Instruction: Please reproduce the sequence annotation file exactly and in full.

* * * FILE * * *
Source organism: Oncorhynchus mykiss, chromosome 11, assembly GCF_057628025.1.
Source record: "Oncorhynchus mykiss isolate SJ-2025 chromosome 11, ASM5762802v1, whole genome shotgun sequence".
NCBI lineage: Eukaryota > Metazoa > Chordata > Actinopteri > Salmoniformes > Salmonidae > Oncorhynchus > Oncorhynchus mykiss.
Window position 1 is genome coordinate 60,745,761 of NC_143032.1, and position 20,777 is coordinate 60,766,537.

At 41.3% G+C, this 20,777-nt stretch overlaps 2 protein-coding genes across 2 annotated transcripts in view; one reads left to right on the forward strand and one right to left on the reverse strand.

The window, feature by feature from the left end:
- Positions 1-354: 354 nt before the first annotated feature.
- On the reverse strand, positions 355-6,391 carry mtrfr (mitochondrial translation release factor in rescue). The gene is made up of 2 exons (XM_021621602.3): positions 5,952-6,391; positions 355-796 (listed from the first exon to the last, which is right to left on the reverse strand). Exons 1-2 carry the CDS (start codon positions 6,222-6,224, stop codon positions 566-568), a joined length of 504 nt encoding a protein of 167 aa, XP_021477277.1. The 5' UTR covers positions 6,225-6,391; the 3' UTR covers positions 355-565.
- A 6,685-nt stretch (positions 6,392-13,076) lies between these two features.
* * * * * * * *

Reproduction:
Source organism: Oncorhynchus mykiss, chromosome 11, assembly GCF_057628025.1.
Source record: "Oncorhynchus mykiss isolate SJ-2025 chromosome 11, ASM5762802v1, whole genome shotgun sequence".
NCBI lineage: Eukaryota > Metazoa > Chordata > Actinopteri > Salmoniformes > Salmonidae > Oncorhynchus > Oncorhynchus mykiss.
Window position 1 is genome coordinate 60,745,761 of NC_143032.1, and position 20,777 is coordinate 60,766,537.

At 41.3% G+C, this 20,777-nt stretch overlaps 2 protein-coding genes across 2 annotated transcripts in view; one reads left to right on the forward strand and one right to left on the reverse strand.

The window, feature by feature from the left end:
- Positions 1-354: 354 nt before the first annotated feature.
- On the reverse strand, positions 355-6,391 carry mtrfr (mitochondrial translation release factor in rescue). The gene is made up of 2 exons (XM_021621602.3): positions 5,952-6,391; positions 355-796 (listed from the first exon to the last, which is right to left on the reverse strand). Exons 1-2 carry the CDS (start codon positions 6,222-6,224, stop codon positions 566-568), a joined length of 504 nt encoding a protein of 167 aa, XP_021477277.1. The 5' UTR covers positions 6,225-6,391; the 3' UTR covers positions 355-565.
- A 6,685-nt stretch (positions 6,392-13,076) lies between these two features.